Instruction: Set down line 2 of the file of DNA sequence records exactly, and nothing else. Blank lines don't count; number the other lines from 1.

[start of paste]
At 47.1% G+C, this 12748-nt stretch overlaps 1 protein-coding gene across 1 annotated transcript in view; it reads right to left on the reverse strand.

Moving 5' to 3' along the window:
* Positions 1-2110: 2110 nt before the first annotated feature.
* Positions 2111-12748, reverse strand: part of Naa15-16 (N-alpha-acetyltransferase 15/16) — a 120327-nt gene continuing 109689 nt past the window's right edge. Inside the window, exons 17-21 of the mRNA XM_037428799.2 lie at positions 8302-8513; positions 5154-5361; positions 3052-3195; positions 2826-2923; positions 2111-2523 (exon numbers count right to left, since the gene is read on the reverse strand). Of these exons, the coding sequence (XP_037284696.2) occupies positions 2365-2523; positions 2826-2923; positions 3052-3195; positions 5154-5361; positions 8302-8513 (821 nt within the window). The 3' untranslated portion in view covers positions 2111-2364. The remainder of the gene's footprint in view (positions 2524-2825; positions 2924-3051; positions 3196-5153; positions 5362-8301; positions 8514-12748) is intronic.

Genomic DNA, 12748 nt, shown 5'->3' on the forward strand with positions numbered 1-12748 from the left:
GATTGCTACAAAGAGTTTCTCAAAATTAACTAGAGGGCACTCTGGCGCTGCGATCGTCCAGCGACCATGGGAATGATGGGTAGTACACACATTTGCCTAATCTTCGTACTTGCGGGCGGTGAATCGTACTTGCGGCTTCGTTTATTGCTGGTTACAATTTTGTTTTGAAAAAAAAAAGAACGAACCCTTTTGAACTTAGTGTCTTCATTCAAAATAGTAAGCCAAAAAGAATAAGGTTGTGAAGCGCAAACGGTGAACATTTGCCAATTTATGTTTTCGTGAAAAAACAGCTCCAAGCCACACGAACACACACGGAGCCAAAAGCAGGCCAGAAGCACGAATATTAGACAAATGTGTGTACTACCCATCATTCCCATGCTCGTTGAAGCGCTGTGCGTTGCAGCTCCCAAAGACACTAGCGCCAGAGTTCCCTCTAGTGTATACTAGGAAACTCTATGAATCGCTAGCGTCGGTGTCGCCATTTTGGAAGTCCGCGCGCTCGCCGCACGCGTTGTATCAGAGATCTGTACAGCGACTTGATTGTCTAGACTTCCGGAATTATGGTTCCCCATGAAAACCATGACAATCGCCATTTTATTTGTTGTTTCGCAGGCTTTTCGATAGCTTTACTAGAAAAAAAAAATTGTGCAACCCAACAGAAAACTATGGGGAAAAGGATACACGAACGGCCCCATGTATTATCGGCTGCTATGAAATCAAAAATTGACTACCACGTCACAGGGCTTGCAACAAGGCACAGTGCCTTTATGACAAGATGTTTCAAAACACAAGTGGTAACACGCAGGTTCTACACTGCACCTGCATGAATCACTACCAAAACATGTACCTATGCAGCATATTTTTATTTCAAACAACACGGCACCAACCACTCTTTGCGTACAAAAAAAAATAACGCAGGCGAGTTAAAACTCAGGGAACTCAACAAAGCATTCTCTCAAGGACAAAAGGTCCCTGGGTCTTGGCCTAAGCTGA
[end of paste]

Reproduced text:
Moving 5' to 3' along the window: